The Poor People's Campaign in the Hudson Valley

The Poor People's Campaign: A National Call for Moral Revival continues to grow here in New York! Over 3,000 people have signed up to take part in our state. If you haven't yet, take the pledge here:

There are a few upcoming opportunities to learn more about how to get involved and to introduce your friends and neighbors to the campaign.

Here's what Rabbi Brent Spodek wrote in his invitation to the community:

A few weeks ago, I had the opportunity to learn with Reverend William J Barber II , one of the architects of the very successful Moral Monday's campaign in North Carolina and now the co-chair of the revived national Poor People's Campaign, which was begun by Rev Martin Luther King 50 years ago. It was the most hopeful political moment I have had, at least since the 2016 election...

If you want a little more on why I believe in this effort, it's because I don't know if I have ever been as impressed with a moral leader in America as I am with Reverend Barber. I'm inspired both because of the spiritual commitment of the Poor People's Campaign that the most important moral issues of the day are not prayer in public schools, abortion, and property rights. Instead, they insist that our national moral issues are how we treat the vulnerable - poor, women, LGBTQ people, children, workers, immigrants, communities of color, and the sick.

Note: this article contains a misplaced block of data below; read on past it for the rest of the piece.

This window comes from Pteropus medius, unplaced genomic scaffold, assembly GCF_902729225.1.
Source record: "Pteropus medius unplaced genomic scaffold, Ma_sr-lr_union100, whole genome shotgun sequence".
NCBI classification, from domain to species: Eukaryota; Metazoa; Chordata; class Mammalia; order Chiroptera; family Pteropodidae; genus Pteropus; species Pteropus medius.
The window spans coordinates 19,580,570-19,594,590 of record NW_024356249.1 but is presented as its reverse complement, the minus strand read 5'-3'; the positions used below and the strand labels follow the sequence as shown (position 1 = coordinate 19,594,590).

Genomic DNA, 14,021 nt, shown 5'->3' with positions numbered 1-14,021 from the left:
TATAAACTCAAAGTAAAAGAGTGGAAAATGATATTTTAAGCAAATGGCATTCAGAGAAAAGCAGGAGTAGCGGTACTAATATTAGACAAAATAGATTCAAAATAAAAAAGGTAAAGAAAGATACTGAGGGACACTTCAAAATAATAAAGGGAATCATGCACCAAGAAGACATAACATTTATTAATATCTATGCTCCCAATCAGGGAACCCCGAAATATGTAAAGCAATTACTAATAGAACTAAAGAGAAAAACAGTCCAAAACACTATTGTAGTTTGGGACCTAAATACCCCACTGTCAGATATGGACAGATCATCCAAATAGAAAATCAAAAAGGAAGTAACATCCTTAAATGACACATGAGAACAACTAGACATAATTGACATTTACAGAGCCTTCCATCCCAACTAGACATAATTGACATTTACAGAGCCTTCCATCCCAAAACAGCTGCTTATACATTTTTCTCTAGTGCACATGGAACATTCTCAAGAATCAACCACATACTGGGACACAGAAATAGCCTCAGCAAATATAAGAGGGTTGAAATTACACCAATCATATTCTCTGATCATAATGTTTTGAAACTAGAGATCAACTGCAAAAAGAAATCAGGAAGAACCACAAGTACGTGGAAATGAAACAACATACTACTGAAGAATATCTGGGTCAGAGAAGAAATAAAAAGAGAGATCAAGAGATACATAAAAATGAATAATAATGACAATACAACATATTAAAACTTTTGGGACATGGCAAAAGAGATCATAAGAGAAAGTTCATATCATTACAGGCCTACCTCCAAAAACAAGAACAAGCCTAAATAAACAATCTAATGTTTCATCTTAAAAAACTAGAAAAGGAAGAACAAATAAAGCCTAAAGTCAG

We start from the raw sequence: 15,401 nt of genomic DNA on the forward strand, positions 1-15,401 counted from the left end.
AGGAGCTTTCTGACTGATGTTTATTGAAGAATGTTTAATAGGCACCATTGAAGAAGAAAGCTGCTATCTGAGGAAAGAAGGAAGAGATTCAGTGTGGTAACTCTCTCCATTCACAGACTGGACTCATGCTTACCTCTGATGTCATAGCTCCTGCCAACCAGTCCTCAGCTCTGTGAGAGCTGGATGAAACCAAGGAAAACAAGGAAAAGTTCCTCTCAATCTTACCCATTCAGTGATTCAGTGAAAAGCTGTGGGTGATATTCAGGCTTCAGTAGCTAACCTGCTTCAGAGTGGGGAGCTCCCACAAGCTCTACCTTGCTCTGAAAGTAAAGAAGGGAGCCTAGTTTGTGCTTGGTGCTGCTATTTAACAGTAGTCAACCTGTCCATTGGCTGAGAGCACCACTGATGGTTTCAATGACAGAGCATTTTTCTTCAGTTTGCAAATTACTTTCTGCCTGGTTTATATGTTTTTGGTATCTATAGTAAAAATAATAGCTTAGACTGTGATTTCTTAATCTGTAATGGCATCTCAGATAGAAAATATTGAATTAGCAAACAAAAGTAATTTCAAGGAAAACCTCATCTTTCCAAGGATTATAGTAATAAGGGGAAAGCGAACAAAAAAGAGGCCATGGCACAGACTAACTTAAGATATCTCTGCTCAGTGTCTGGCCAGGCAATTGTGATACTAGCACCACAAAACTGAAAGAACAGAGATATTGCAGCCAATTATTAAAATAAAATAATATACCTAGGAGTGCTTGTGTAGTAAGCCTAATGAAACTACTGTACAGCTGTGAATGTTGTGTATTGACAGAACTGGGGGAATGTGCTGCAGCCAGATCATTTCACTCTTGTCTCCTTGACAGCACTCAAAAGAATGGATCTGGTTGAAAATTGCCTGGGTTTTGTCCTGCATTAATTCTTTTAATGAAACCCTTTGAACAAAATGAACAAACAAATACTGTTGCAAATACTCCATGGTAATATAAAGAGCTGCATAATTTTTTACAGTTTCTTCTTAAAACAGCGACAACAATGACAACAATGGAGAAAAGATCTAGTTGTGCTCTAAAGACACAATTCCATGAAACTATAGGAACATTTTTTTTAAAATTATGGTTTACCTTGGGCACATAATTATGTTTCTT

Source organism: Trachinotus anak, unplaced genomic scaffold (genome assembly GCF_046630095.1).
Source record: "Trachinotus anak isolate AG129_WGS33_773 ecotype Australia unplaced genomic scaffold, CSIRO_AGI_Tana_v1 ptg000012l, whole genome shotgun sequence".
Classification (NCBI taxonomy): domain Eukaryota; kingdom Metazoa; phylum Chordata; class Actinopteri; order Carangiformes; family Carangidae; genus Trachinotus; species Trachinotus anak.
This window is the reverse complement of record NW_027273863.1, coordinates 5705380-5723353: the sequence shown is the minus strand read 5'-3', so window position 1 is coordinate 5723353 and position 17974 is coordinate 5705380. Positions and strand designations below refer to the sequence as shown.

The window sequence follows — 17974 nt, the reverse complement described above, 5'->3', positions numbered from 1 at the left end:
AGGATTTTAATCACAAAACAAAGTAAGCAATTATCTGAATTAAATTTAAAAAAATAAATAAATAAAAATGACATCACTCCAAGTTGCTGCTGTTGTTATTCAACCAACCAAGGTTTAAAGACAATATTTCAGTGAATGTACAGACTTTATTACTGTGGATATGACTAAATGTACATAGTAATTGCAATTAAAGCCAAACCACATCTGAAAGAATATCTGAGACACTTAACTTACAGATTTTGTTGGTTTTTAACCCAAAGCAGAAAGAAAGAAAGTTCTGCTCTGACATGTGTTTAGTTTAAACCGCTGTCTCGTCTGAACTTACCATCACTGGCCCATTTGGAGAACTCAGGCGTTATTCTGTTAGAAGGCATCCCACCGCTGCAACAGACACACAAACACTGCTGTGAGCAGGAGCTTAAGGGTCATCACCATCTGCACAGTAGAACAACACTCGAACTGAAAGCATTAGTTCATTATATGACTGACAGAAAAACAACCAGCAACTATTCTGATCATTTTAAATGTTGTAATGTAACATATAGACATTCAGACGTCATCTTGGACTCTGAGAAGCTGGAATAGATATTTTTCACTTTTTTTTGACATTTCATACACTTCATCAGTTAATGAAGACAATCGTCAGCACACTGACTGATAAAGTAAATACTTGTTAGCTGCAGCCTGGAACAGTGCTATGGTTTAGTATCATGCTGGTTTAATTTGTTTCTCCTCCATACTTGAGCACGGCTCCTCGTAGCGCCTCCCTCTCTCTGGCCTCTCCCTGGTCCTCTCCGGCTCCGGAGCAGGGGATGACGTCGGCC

But inspiring speech makers are not that hard to come by. I'm inspired by the results of the campaign. As the president of the North Carolina NAACP, Barber built a fusion coalition which brought together folks from a diverse array of racial, religious and economic backgrounds to help defeat Governor Pat McCrory, a Tea Party darling. I don't want simply to protest or make my voice heard - I want the call of justice to win in the corrupt, gerrymandered inefficient system we have. Barber's approach has won victories in North Carolina, and I think they can do it here as well.  

We hope to see you at one or both of these events and appreciate your help in spreading the word!

Here are a few other ways that you can connect to the campaign in New York: